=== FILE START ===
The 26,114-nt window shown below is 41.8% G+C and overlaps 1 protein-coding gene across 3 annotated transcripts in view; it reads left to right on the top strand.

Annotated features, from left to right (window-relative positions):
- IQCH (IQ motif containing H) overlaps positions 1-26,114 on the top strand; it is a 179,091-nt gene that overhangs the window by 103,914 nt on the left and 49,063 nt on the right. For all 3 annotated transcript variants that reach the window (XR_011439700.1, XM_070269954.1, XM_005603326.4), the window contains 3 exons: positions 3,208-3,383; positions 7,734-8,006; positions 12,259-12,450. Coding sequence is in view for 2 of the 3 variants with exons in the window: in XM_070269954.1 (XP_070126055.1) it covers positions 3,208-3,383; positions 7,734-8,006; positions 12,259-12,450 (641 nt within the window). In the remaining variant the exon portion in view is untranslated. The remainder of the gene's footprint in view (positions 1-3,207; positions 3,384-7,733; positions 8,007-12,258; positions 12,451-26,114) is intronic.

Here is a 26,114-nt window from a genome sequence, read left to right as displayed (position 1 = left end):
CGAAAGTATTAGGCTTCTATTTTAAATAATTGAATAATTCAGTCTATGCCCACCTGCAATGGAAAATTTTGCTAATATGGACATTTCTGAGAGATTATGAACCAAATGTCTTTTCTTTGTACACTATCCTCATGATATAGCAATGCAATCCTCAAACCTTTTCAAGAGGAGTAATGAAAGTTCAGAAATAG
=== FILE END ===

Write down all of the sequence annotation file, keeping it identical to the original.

The 26,114-nt window shown below is 41.8% G+C and overlaps 1 protein-coding gene across 3 annotated transcripts in view; it reads left to right on the top strand.

Annotated features, from left to right (window-relative positions):
- IQCH (IQ motif containing H) overlaps positions 1-26,114 on the top strand; it is a 179,091-nt gene that overhangs the window by 103,914 nt on the left and 49,063 nt on the right. For all 3 annotated transcript variants that reach the window (XR_011439700.1, XM_070269954.1, XM_005603326.4), the window contains 3 exons: positions 3,208-3,383; positions 7,734-8,006; positions 12,259-12,450. Coding sequence is in view for 2 of the 3 variants with exons in the window: in XM_070269954.1 (XP_070126055.1) it covers positions 3,208-3,383; positions 7,734-8,006; positions 12,259-12,450 (641 nt within the window). In the remaining variant the exon portion in view is untranslated. The remainder of the gene's footprint in view (positions 1-3,207; positions 3,384-7,733; positions 8,007-12,258; positions 12,451-26,114) is intronic.

Here is a 26,114-nt window from a genome sequence, read left to right as displayed (position 1 = left end):
CGAAAGTATTAGGCTTCTATTTTAAATAATTGAATAATTCAGTCTATGCCCACCTGCAATGGAAAATTTTGCTAATATGGACATTTCTGAGAGATTATGAACCAAATGTCTTTTCTTTGTACACTATCCTCATGATATAGCAATGCAATCCTCAAACCTTTTCAAGAGGAGTAATGAAAGTTCAGAAATAG